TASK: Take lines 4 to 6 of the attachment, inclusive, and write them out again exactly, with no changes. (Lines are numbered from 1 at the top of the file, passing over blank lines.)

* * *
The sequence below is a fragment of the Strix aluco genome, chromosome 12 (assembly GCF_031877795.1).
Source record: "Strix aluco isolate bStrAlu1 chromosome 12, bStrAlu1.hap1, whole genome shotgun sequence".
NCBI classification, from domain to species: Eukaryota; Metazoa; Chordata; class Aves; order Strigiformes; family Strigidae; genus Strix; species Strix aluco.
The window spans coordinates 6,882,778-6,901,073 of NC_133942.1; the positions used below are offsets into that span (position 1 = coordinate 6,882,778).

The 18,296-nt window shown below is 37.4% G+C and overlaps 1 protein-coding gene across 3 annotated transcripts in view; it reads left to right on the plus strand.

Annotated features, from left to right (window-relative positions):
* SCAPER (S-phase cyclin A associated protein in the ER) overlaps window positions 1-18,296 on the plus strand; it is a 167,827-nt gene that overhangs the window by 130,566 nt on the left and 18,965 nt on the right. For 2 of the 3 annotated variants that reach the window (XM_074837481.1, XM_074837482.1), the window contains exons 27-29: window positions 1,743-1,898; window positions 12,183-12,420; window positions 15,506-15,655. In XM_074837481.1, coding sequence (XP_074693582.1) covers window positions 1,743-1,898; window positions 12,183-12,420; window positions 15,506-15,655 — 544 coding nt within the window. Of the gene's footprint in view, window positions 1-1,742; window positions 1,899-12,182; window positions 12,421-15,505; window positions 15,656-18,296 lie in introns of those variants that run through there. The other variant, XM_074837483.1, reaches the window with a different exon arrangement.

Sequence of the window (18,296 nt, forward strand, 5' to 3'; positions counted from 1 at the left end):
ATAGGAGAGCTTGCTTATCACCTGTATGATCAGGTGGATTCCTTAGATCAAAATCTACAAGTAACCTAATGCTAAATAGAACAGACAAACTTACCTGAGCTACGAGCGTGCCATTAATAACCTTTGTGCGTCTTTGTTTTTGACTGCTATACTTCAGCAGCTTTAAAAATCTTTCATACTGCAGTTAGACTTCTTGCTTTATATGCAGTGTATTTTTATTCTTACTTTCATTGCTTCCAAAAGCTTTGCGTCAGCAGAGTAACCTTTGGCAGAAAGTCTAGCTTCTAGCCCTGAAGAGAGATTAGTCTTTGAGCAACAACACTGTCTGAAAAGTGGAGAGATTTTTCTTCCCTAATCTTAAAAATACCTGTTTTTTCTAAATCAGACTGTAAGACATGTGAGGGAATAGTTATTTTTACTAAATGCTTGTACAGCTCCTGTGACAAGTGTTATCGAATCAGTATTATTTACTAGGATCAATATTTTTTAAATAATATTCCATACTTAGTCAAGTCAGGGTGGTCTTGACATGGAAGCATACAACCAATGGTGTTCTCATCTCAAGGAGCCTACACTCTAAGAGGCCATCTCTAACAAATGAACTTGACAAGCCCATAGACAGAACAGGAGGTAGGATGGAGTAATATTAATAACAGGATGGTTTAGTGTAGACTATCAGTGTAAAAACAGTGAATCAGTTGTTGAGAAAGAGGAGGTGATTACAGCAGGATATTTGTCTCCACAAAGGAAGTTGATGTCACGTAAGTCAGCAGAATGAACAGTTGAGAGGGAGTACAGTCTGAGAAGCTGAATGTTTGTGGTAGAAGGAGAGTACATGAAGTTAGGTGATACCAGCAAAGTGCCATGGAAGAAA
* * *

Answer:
The window spans coordinates 6,882,778-6,901,073 of NC_133942.1; the positions used below are offsets into that span (position 1 = coordinate 6,882,778).

The 18,296-nt window shown below is 37.4% G+C and overlaps 1 protein-coding gene across 3 annotated transcripts in view; it reads left to right on the plus strand.

Annotated features, from left to right (window-relative positions):